Welcome to re:Virals, The Haiku Foundation’s weekly poem commentary feature on some of the finest haiku ever written in English. This week’s poem was
overgrown bridge I tread lightly through my childhood — Aubrie Cox, Tea’s Aftertaste (2011)
Margherita Petriccione is drawn into the nostalgia of place:
A haiku comes to life a thousand times, after its birth by the haijin. In each of us, the new haiku takes on different shapes and contours and is diluted in subtle nuances. The covered bridge can belong to the familiar landscape of childhood (how many of us played in the shade of a bridge?), or it represents our childhood in whose cocoon we went serenely towards life.
There was a bridge near my house on which the railway passed, in the middle of the countryside, and it was for us children a meeting place for games and plots. In its cool shadow we lived those carefree and light years. Even today, when I am in those parts (the countryside is no longer there), I seem to have more loose limbs and a new liveliness in the spirit, almost as if the imprint of the child I was remained in it. I seem to see childhood in general as a covered bridge, like those that cross rivers and protect from rain, or like those that welcome the homeless and the underprivileged and where, for a short time, you are safe, you are at peace, with innocent and inert abandonment. What stimulated my total immersion in this haiku and made me live, indeed, relive anchored to memories, was that “my childhood,” isolated and relevant, the pivot of memory, placed me, with happy spontaneity, in the third line.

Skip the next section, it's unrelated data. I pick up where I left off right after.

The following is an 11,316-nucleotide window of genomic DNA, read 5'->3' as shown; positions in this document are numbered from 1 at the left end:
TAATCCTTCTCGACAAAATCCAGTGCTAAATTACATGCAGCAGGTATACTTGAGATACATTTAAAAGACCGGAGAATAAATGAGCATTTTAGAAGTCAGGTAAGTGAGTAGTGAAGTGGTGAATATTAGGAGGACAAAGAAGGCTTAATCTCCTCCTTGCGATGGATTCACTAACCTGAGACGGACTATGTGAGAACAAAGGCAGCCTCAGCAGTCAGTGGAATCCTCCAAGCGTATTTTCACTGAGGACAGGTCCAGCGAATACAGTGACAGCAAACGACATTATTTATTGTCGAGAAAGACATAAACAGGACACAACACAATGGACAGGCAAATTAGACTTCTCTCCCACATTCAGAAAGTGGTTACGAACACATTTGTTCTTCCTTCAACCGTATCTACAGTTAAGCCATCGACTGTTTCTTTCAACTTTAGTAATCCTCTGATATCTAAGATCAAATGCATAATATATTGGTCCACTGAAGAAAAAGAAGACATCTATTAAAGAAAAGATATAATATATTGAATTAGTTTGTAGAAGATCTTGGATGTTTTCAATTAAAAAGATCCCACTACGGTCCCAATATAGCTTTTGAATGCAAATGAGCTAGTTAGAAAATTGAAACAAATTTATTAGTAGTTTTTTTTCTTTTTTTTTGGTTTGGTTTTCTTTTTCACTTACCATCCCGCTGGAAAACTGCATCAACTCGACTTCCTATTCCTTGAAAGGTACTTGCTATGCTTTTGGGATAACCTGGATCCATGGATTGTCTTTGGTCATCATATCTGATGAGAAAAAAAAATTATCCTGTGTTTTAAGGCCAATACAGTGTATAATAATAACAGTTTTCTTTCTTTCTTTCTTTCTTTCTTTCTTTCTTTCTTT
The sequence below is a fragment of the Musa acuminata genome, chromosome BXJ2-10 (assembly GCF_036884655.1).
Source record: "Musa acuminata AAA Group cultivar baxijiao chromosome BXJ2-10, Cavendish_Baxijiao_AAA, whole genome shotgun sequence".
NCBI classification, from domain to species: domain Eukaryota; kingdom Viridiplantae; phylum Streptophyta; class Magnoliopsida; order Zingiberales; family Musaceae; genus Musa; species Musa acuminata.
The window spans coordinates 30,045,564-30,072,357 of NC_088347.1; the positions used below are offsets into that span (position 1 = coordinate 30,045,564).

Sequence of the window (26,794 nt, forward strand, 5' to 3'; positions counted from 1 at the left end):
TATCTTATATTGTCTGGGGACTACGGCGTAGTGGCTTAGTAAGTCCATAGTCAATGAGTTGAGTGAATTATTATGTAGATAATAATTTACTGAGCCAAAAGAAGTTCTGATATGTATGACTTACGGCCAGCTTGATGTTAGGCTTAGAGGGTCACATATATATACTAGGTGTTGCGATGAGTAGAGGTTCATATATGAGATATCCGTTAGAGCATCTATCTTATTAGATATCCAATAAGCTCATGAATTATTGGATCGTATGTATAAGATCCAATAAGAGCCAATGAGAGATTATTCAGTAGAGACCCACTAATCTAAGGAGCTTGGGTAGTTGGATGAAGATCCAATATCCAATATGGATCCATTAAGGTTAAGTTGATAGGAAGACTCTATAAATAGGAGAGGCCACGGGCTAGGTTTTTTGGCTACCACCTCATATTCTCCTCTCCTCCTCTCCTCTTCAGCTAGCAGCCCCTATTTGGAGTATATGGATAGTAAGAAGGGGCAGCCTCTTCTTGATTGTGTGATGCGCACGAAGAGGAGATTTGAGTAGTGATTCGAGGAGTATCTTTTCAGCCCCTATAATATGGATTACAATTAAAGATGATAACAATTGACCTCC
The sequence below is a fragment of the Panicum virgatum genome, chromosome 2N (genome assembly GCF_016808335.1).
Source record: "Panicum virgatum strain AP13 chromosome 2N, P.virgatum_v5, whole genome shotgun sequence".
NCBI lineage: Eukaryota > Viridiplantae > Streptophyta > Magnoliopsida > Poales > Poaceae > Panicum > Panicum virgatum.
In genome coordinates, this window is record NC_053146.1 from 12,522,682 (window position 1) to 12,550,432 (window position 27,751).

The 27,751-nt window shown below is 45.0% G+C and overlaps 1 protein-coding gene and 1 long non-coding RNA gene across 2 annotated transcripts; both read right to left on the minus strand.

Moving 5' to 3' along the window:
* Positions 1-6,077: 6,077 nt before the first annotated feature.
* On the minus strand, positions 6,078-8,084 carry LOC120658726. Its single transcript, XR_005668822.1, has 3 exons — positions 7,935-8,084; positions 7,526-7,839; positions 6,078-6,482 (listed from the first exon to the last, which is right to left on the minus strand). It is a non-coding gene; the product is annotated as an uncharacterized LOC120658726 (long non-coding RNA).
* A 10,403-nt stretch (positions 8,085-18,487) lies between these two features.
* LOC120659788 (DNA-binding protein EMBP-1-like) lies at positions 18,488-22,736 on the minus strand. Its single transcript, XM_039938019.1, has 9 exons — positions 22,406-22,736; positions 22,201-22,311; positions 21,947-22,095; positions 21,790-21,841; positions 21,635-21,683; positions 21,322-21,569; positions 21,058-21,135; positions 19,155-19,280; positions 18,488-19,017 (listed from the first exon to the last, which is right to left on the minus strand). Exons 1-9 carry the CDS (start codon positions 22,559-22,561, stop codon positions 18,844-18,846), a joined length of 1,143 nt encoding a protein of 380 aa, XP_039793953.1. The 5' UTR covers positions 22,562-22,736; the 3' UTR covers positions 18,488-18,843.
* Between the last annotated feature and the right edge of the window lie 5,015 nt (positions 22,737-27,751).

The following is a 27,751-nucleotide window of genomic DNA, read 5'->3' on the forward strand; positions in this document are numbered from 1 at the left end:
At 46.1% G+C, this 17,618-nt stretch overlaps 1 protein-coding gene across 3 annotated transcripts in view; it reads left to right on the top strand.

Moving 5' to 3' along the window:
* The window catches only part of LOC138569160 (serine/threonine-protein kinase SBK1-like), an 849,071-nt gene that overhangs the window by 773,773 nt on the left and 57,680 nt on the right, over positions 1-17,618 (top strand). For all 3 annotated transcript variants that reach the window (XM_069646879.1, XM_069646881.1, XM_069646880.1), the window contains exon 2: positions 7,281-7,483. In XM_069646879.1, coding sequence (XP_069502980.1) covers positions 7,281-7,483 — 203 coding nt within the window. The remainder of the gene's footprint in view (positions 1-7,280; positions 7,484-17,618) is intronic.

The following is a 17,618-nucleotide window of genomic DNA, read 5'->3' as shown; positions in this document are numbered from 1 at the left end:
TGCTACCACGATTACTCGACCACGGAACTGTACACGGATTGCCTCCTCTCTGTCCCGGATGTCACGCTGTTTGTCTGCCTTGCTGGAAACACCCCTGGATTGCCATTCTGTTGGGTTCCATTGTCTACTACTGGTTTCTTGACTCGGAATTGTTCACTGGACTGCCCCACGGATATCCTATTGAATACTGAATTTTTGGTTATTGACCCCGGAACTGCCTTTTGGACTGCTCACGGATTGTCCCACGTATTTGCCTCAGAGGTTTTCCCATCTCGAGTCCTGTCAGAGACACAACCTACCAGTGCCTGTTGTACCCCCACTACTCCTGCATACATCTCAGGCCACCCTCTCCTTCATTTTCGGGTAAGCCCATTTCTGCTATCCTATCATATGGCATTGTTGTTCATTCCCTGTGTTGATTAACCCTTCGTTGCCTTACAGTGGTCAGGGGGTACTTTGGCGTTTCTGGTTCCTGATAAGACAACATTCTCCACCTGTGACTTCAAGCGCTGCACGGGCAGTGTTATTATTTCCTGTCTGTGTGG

Cezar-Florin Ciobîcă discerns a change in outlook:
A sabi atmosphere arises among the lines of this ku. This kind of beauty makes you meditate deeply upon nature and life.
We can suppose that the bridge in question is abandoned, out of use; that is why it looks “overgrown” with vines or weeds. On the other hand, the bridge is a fixed link to the past. I think the author was once afraid to cross the bridge, to make big decisions, but now the situation has changed. The adult remembers the past and keeps going on differently, without any restraint or anxiety. “lightly” points out that everything is fine now, that there is no burden, no trace of trauma. What matters is the moment that deserves to be lived maximally: Ars longa, vita brevis.
As this week’s winner, Cezar-Florin gets to choose next week’s poem, which you’ll find below. We invite you to write a commentary to it. It may be as long or short, academic or spontaneous, serious or silly, public or personal as you like. We will select out-takes from the best of these. And the very best will be reproduced in its entirety and take its place as part of the THF Archives. Best of all, the winning commentator gets to choose the next poem for commentary.
Anyone can participate. A new poem will appear each Friday morning. Simply put your commentary in the Contact box by the following Tuesday midnight (Eastern US Time Zone). Please use the subject header “re:Virals” so we know what we’re looking at. We look forward to seeing some of your favorite poems — and finding out why!
mud caked boots the heaviness of regret — Gary Hittmeyer, frogpond, Vol. 42:3 (2019)